CUDA Spotlight: GPU-Accelerated Multi-Phase Flow Simulations

This week's Spotlight is on Dr. Mehdi Raessi, Assistant Professor in the Department of Mechanical Engineering at University of Massachusetts-Dartmouth.

NVIDIA: Mehdi, tell us about your research.
Mehdi: The focus of my research is primarily on multi-phase flows and free-surface flows with phase change. We develop computational algorithms and flow solvers, and use them to study industrial and research applications that involve multi-phase flows. Examples include materials processing (thermal spray coating and casting), energy systems (both renewable and conventional), and environmentally friendly or “green” refrigeration systems.

NVIDIA: Explain “multi-phase flow” in layman’s terms.
Mehdi Suppose there are two (or more) immiscible “non-blendable” fluids flowing together, like the type of fluid flow we see in a lava lamp. The flow consists of different fluids, or phases, and the fluids are separated by a distinct interface or boundary. We call such flows multi-phase flows; they are also referred to as interfacial flows. The definition for multi-phase flow can be broader and include a solid phase as well as liquid or gas phases.

Multi-phase flows are ubiquitous in industrial and scientific applications. A few examples are ink-jet printers, sprays and atomizers, casting and coating processes, and bubbly flows.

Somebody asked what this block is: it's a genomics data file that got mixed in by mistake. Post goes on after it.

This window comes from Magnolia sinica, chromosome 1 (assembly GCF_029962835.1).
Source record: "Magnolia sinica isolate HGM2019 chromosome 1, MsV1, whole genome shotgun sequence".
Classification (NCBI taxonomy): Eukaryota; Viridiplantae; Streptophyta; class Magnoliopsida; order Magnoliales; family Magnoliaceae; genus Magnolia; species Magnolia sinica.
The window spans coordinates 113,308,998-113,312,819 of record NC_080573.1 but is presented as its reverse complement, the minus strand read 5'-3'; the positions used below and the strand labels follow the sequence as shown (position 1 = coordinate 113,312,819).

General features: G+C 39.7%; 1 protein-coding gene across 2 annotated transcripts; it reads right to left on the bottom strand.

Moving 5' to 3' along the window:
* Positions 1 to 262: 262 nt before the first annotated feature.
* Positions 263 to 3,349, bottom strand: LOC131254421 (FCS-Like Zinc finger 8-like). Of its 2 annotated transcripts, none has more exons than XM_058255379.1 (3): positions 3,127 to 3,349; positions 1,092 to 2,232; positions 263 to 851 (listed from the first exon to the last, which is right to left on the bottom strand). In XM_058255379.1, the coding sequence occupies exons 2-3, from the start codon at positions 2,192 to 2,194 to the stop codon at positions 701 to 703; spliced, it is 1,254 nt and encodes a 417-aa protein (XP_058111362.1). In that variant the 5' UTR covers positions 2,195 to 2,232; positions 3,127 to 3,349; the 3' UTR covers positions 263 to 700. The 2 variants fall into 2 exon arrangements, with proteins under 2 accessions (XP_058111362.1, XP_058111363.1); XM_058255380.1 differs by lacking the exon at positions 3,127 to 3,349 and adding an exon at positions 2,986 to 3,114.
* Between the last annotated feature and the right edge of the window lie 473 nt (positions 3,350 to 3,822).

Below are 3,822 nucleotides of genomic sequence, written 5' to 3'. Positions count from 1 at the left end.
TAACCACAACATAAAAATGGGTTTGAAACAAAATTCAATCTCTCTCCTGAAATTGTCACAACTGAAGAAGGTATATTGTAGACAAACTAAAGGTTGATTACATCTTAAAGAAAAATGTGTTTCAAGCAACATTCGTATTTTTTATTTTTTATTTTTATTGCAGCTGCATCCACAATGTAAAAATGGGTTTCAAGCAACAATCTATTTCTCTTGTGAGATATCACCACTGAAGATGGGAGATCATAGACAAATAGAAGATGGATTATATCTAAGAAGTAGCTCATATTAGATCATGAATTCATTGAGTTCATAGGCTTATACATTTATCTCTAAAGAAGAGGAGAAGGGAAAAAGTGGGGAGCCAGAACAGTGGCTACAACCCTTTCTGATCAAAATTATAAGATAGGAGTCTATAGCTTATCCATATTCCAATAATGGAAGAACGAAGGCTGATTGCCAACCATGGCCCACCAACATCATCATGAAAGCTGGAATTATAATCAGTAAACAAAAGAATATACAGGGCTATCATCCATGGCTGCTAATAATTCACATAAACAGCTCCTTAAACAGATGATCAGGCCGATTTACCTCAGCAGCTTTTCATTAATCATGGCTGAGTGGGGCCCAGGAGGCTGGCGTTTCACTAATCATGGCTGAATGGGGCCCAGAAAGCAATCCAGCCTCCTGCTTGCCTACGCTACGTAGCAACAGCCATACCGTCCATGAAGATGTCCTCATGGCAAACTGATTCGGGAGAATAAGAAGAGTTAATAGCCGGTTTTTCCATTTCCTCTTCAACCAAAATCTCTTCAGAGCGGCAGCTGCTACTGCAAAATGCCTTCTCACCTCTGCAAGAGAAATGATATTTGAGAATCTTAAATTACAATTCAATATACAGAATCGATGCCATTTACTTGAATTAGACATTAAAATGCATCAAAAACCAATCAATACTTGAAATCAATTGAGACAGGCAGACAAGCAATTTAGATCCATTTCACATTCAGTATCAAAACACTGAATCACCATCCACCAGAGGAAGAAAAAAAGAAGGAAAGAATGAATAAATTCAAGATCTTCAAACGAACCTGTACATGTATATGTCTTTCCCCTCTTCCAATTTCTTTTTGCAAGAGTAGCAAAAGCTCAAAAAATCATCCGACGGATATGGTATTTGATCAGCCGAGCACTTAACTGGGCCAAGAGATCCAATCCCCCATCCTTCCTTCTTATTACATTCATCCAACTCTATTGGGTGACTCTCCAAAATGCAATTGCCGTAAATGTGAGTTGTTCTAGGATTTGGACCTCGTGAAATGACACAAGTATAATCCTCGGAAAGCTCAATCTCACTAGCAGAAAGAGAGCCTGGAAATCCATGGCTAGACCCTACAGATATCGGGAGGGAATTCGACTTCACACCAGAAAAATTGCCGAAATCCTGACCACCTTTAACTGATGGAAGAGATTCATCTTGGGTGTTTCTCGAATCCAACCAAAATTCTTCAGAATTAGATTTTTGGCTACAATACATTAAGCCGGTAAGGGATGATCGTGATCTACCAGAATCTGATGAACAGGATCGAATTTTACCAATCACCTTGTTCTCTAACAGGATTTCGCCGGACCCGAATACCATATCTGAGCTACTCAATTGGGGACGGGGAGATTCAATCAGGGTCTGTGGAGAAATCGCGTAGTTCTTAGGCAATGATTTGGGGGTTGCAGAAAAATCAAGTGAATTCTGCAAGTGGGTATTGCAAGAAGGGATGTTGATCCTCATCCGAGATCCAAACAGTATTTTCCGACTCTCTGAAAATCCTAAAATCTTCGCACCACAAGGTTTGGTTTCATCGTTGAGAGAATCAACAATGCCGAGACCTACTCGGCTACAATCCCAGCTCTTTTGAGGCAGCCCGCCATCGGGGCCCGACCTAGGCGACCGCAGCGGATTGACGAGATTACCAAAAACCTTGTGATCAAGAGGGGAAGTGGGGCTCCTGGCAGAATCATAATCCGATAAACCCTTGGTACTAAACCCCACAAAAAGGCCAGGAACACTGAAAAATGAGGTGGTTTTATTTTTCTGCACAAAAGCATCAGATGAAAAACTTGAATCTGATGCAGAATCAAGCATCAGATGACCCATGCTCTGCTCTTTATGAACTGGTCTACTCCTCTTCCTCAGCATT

Numerical simulation of impact of a titanium alloy droplet
Numerical simulation of impact of a titanium alloy droplet

NVIDIA: What role does GPU computing play in your work?
Mehdi: Our numerical algorithm for solving the fluid flow equations involves a step in which we solve a large system of linear equations to compute the pressure field. That single step can take from 50 to 99.9 percent of the total simulation time! As we increase the number of grid points in our simulations, the pressure solution step takes a larger percentage of the total simulation time.

To speed up this task, my graduate student, Stephen Codyer, ported the pressure calculations to the GPU. His tests show that the GPU-accelerated solver can run a 3D simulation with over 28 million grid points 15 times faster (compared to performing the same calculation on the CPU).  

My colleague, Prof. Gaurav Khanna, from our Physics Department, helped us a lot in this project and shared his extensive experience in GPU computing. We minimized the communications between the GPU and the host CPU and achieved much better speedups than what open-source GPU linear algebra libraries offer.  

NVIDIA:  What are the benefits of using CUDA?
Mehdi: The main benefits of using CUDA 4.0 for our research and the type of computational fluid dynamics that we do are the ease of programming and performance. Anyone with basic to advanced C programming knowledge can access the power of CUDA-enabled GPUs and use the included libraries, such as cuBLAS and cuSPARSE. The libraries include common features such as a basic dot product as well as advanced features like a sparse linear system solver. Additional CUDA API commands allow the user to control exactly which threads get what task.

While the limited on board memory on a GPU may deter some compared to the potentially unlimited memory sizes of a cluster, a single Tesla C2070 was able to suffice for most of our computational needs, because we port only a portion (usually less than 6 GB) of our calculations to the GPU. We are now exploring using multiple GPUs for our calculations.